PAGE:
Since its causative gene was sequenced in the 1980s, cystic fibrosis (CF) has been the “textbook” genetic disease. Several thousand mutations have been identified in the CFTR protein, which regulates the flow of chloride in and out of cells. When CFTR is lost or abnormal, thick mucus builds up, impairing patients’ lungs, liver, pancreas, and digestive and reproductive systems, and making their lungs prone to opportunistic infections.
But new research could add a chapter to the textbook, pinpointing an unexpected environmental cause of CF-like illness. A study reported in the February 5 New England Journal of Medicine found that people with arsenic poisoning have high chloride levels in their sweat—the classic diagnostic sign of CF.
Olaf Bodamer, MD, PhD, is associate chief of the Division of Genetics and Genomics at Boston Children’s Hospital and is launching a multidisciplinary clinic this spring for lysosomal storage diseases—including Niemann-Pick type C, sometimes referred to as “childhood Alzheimer’s.”
Niemann-Pick disease type C (NP-C) has come a long way since its first description as an entity in the 1960s. Part of a group of rare metabolic disorders known as lysosomal storage diseases, NP-C leaves children unable to break down cholesterol and other lipid molecules. These molecules accumulate in the liver, spleen and brain, causing progressive neurologic deterioration.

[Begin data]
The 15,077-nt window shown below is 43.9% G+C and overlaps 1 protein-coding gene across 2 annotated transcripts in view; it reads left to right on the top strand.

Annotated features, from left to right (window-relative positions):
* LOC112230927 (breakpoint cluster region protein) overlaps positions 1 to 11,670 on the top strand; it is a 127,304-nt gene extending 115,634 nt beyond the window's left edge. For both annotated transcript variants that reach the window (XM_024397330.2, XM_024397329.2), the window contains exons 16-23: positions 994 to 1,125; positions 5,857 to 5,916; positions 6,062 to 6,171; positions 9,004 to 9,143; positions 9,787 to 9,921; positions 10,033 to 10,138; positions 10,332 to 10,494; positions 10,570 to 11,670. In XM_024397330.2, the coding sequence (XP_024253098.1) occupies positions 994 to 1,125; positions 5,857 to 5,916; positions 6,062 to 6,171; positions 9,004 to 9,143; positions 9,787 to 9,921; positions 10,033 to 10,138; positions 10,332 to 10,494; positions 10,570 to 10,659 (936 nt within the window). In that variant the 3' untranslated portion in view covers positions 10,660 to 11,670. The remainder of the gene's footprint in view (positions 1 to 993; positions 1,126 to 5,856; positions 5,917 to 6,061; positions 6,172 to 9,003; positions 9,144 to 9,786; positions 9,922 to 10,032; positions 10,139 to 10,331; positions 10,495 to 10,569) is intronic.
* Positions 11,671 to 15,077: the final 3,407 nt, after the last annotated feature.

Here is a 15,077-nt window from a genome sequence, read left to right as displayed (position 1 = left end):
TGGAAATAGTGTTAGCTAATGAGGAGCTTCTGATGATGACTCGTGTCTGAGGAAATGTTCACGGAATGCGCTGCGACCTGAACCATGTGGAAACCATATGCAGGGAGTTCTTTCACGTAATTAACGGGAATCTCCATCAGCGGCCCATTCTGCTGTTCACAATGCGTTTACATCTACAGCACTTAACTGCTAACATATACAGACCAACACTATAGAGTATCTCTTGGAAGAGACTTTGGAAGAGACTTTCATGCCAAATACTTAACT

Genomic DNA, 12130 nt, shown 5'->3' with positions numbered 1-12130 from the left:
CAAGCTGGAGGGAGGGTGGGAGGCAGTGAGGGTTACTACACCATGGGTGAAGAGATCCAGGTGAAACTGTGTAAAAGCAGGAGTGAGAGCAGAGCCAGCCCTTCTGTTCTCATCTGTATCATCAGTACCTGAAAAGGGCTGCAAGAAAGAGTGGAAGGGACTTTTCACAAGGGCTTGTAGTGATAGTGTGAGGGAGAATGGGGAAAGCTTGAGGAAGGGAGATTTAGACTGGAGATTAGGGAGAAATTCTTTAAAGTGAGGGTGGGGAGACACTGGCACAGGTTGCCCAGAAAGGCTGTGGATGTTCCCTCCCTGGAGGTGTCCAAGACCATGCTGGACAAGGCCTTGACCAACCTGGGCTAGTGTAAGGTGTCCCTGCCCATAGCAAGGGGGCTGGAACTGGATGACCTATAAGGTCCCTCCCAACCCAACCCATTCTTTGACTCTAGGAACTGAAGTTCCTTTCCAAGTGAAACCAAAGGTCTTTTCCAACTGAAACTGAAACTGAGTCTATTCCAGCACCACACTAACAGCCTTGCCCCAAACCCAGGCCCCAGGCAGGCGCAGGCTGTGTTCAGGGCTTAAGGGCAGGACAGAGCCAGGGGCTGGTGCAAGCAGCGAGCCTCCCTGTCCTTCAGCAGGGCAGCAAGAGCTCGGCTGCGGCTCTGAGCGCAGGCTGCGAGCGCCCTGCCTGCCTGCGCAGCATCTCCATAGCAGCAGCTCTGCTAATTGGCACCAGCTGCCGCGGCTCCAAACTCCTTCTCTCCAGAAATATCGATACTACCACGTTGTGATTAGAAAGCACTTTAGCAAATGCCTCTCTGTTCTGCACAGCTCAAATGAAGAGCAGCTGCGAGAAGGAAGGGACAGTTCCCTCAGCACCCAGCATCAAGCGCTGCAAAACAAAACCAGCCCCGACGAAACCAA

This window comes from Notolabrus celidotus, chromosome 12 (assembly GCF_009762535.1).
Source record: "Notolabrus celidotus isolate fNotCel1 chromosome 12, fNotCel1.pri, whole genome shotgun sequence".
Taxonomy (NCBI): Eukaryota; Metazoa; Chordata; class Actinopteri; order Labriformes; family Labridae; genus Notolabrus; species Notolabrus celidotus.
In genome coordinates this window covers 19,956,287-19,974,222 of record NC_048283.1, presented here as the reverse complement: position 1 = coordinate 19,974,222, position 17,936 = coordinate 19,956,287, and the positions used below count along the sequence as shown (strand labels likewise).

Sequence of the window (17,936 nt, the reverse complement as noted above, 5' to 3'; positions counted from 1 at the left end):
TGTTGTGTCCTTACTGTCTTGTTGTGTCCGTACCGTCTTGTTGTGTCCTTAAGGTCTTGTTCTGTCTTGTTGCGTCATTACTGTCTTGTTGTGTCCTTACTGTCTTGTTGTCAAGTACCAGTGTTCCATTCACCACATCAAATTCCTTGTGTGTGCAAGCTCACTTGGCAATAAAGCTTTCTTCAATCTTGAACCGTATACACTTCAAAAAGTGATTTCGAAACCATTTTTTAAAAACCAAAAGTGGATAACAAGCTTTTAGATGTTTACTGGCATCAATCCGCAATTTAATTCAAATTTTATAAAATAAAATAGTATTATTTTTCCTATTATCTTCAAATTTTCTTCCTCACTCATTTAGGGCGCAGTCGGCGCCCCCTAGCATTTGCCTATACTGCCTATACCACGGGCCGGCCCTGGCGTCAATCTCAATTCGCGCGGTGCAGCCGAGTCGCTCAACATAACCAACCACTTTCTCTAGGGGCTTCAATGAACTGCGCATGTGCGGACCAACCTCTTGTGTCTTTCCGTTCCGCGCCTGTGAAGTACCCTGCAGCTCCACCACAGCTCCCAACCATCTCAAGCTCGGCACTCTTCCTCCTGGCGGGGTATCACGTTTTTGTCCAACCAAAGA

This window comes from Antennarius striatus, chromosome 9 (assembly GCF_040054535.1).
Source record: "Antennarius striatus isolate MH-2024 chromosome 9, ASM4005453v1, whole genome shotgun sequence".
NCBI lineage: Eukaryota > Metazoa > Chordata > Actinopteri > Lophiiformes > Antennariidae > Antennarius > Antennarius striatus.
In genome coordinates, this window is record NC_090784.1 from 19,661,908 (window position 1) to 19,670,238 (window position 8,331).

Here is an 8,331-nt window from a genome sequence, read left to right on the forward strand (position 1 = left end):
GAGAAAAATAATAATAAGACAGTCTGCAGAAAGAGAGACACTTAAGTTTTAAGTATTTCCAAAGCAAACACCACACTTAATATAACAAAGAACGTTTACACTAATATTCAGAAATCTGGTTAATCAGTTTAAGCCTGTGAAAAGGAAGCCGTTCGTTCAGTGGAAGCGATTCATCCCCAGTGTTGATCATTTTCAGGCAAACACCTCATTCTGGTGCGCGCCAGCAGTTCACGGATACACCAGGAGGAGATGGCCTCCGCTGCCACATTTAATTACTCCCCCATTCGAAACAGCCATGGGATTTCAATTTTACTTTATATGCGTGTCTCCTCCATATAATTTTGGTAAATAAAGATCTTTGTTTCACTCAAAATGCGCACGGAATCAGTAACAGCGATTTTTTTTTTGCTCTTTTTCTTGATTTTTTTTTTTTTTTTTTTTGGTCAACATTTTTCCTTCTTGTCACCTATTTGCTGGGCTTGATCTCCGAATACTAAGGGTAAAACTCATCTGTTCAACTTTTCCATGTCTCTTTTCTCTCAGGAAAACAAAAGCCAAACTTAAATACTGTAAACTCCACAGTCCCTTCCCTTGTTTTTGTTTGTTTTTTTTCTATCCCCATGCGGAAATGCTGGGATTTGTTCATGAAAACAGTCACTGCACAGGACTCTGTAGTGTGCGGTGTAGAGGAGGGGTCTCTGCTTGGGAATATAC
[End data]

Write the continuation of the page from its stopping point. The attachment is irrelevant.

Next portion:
I still vividly remember when I diagnosed my first patient with this devastating disease, a 3-year-old boy who had global developmental delay, restricted eye movement, loss of motor coordination and loss of speech. I spent hours with the family, explaining what was known about NP-C. When faced with the question about treatability and outcome, I could barely find the right words, but had to acknowledge that the outcome was inevitably fatal and that there was no specific treatment other than supportive measures to treat his symptoms.
Children’s hospitals face the challenges of a relatively small patient population, regulatory barriers and care outcomes that may not be measurable for decades. But challenges also bring opportunities. This fall 2014 panel, hosted by Children’s Hospital Association President and CEO Mark Wietecha, gathered CEOs from some of the world’s most respected pediatric hospitals:
Rare diseases offer a lot of opportunity for gene discovery, but getting a drug to market presents many challenges, and costs per patient are high. This 50-minute session explored this complicated landscape from multiple angles. The panelists: